My personal perspective on what environmental education means to me as a future teacher, and how I will implement it in my classrooms, is constantly being challenged and is always in a state of change. However, when it comes to the environment, I believe it is crucial that environment educational views do change, for our world is never in an unchanging state. As humans grow and adapt, so does nature. Environmental issues that affected humans 50 years ago are much different from the issues we face today. In reality, everyone’s perspectives should be changing, and teachers should be finding ways to bring these new perspectives into the everyday learning of their students.
Throughout my experiences over the semester, I have come to understand why the topic of environmental education should not have to be limited to the physical outside environment. Evidently one of the best ways to experience and grow a strong connection with nature is to be outside appreciating the wonders of the outdoors, as Gelter (2000) proves when he states, “Sensing myself as part of the [current] landscape I experience the processes and evolution of this place unfolding itself inside my consciousness. I get a strong feeling of knowing the ways of things around me” (p.78). However, especially as a teacher, if you only address environmental education outside, then your student learn that this topic is only relevant when in an outdoors settings, which is extremely false. As my group’s lesson plan revealed, there are numerous ways to bring environmental education into every subject student’s deal with on a daily basis. Being able to understand how I can apply environmental knowledge to all areas of my future students learning experiences has really helped me redefine what environmental education means to me, and I feel better equipped and excited to utilize this in classrooms.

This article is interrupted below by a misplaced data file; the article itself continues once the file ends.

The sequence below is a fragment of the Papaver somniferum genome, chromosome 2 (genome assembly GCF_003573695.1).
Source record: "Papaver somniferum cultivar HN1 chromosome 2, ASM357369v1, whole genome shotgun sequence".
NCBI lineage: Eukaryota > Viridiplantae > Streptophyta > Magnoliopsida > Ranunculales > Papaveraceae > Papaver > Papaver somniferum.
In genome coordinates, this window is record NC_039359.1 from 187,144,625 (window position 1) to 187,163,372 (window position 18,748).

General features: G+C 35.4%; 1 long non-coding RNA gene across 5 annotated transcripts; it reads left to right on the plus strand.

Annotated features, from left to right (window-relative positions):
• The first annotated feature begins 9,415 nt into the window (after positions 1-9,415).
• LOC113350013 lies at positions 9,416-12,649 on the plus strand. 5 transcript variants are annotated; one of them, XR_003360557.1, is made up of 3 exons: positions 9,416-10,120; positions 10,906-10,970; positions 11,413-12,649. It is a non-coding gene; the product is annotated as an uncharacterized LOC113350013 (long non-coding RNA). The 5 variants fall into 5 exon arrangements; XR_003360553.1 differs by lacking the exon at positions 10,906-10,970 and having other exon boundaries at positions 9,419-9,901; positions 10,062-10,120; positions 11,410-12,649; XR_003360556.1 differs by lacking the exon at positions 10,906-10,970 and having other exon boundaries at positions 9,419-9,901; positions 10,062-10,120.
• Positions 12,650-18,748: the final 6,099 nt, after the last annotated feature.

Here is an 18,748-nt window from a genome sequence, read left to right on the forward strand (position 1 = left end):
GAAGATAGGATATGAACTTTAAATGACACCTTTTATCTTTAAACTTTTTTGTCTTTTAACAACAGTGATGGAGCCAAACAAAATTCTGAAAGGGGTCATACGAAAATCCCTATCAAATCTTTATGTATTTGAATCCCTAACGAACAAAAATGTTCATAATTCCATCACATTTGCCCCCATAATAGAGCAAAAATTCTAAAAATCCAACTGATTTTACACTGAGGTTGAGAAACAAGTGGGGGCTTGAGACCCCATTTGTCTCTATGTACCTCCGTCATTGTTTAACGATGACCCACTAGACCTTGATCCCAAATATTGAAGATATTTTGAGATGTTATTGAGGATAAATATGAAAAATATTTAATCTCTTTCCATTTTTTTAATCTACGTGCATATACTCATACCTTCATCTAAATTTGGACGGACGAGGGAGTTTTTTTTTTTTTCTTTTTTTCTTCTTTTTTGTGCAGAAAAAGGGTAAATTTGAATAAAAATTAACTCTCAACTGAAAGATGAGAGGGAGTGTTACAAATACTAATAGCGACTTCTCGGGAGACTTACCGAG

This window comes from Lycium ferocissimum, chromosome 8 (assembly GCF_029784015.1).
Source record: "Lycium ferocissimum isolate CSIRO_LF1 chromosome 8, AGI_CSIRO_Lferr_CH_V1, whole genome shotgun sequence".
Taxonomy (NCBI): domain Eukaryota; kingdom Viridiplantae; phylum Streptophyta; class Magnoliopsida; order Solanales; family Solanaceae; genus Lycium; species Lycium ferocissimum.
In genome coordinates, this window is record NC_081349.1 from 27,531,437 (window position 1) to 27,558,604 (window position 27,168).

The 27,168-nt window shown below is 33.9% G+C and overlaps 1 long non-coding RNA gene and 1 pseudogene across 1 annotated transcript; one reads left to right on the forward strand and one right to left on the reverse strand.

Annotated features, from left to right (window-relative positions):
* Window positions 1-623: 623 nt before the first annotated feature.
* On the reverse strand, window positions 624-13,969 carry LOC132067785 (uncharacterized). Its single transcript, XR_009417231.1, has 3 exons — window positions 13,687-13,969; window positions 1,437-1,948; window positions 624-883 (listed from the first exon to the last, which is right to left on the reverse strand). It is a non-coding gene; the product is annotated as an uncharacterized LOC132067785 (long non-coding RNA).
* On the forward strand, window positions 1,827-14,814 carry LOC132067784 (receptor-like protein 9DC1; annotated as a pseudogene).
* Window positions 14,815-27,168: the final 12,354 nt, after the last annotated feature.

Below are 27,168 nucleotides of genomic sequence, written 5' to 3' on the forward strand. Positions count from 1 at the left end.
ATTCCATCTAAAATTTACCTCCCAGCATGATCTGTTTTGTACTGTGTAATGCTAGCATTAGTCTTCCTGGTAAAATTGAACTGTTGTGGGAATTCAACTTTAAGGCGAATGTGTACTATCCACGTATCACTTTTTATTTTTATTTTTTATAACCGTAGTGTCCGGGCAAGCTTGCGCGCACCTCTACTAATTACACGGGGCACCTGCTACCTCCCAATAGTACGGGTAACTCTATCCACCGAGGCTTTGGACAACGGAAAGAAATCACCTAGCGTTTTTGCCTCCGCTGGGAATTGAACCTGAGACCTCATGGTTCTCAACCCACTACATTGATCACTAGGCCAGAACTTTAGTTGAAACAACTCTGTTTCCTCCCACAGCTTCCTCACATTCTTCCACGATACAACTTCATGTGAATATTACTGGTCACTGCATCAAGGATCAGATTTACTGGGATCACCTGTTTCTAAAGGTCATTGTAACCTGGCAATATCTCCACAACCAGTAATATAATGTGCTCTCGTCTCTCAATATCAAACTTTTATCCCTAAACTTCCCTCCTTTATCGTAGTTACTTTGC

I sincerely appreciate and agree with Gelter (2000) when he says, “The overall goal [in environmental education should] be a healthy soul in a healthy body in a healthy society in a healthy world, where respect and responsibility would be the new foundation of human interactions” (p.90).
Gelter, H. (2000). Friluftsliv: The Scandinavian Philosophy of Outdoor Life. Canadian Journal of Environmental Education. 5(1), 77-90.